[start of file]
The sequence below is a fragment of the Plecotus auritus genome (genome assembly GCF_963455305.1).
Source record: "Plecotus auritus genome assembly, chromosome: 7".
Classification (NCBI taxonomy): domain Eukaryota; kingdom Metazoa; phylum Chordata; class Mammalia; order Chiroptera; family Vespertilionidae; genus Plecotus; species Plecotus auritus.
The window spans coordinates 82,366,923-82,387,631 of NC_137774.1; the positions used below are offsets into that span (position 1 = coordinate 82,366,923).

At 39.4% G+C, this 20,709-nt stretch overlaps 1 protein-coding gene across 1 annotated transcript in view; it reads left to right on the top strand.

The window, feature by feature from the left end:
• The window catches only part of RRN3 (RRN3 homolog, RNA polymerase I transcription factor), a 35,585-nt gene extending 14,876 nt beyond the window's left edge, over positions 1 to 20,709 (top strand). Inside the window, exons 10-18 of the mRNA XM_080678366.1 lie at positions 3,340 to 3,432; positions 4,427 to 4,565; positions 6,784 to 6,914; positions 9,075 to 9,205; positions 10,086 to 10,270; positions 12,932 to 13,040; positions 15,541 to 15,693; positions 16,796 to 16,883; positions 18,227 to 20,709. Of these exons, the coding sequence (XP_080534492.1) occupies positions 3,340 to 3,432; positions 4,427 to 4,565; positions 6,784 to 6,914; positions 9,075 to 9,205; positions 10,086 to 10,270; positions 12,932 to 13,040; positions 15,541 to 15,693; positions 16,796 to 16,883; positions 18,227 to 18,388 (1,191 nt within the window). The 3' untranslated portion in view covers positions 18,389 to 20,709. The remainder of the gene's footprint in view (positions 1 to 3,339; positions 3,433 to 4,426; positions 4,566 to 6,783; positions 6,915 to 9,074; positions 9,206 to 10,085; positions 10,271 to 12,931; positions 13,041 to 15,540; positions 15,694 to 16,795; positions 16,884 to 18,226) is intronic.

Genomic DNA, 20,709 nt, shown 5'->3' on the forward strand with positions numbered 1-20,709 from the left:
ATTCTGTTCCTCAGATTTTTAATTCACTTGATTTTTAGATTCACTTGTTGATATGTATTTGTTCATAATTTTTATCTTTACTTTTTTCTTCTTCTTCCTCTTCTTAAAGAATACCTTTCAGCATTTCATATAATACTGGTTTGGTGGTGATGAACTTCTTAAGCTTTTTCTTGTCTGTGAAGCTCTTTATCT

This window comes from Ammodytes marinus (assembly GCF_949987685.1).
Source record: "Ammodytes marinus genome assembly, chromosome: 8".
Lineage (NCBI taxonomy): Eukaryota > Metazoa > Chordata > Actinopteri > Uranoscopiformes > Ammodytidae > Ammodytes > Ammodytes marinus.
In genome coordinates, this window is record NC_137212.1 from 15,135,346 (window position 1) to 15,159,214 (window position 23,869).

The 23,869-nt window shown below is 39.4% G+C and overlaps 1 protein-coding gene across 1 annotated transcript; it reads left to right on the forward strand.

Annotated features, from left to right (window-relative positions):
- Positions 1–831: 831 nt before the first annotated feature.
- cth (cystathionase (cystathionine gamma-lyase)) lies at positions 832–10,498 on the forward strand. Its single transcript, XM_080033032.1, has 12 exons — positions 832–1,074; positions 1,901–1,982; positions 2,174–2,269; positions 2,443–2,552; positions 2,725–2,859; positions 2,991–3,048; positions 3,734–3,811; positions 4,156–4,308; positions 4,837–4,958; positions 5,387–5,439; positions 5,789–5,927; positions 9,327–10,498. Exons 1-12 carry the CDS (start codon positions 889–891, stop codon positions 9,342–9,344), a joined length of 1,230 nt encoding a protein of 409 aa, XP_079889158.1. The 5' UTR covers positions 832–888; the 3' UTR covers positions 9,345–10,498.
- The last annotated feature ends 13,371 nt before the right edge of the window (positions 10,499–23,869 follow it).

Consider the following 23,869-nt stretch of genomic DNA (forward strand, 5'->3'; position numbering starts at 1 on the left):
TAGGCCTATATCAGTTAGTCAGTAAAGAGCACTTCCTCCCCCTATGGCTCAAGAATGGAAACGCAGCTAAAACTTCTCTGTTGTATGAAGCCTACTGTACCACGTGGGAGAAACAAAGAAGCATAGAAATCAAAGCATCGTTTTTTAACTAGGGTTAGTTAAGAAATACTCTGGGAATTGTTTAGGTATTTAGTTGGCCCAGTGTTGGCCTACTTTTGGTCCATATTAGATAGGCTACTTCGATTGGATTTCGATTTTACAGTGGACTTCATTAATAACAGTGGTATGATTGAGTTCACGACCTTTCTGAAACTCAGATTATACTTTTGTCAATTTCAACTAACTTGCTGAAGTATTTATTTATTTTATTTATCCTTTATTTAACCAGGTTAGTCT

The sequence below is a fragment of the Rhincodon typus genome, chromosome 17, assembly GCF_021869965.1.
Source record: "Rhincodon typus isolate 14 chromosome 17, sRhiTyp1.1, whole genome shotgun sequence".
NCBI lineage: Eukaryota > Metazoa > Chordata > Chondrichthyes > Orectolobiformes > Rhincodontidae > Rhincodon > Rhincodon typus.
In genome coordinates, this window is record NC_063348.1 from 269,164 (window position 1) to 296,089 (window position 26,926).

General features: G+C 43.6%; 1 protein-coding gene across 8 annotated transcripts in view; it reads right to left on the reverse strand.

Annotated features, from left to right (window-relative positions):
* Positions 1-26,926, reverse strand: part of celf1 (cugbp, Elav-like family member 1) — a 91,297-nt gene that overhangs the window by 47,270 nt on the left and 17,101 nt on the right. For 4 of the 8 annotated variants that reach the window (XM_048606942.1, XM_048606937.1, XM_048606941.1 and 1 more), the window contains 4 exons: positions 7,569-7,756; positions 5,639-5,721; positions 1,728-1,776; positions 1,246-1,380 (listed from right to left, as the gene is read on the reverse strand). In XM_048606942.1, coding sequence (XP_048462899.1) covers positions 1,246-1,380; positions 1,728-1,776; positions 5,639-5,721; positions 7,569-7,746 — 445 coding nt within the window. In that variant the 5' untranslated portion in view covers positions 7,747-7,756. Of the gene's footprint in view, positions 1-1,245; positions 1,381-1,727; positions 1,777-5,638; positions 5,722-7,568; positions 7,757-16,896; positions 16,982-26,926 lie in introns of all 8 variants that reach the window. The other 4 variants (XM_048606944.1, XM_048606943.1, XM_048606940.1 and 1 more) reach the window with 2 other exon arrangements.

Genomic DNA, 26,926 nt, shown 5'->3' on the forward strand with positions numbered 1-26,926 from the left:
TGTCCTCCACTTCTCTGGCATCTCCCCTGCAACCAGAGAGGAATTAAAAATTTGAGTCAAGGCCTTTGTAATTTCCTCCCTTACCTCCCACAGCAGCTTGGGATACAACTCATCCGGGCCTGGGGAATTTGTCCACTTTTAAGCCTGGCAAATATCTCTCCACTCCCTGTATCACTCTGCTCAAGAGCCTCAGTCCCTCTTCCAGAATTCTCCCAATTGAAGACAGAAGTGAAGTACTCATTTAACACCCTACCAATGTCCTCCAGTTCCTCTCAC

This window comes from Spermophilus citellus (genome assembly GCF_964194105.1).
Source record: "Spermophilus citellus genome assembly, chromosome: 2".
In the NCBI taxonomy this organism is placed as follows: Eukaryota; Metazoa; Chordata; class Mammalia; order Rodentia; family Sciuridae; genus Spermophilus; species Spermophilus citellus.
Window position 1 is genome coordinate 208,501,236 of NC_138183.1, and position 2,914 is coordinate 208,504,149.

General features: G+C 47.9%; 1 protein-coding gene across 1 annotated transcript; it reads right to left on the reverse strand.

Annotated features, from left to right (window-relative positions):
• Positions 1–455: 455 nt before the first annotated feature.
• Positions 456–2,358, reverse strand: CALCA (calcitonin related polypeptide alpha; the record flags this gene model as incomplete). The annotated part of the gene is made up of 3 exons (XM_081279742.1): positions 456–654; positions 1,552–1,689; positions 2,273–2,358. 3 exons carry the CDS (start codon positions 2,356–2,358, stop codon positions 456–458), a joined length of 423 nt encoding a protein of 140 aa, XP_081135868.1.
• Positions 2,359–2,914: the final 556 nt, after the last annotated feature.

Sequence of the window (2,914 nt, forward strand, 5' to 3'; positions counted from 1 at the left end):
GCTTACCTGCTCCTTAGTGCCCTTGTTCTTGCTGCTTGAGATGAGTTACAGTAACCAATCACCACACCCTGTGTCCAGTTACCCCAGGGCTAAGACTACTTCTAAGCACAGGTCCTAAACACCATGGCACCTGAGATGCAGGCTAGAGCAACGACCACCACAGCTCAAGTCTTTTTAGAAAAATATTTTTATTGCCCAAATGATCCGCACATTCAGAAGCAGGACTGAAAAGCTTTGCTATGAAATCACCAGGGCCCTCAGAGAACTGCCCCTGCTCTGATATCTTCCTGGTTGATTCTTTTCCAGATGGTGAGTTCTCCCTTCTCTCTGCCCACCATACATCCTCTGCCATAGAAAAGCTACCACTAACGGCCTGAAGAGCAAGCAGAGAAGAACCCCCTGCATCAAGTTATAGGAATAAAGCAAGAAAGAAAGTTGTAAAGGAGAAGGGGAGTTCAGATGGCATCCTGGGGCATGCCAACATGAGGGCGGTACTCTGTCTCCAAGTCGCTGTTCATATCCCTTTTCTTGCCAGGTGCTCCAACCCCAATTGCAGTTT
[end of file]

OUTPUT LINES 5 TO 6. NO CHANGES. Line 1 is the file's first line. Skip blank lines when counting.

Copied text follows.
At 39.4% G+C, this 20,709-nt stretch overlaps 1 protein-coding gene across 1 annotated transcript in view; it reads left to right on the top strand.

The window, feature by feature from the left end: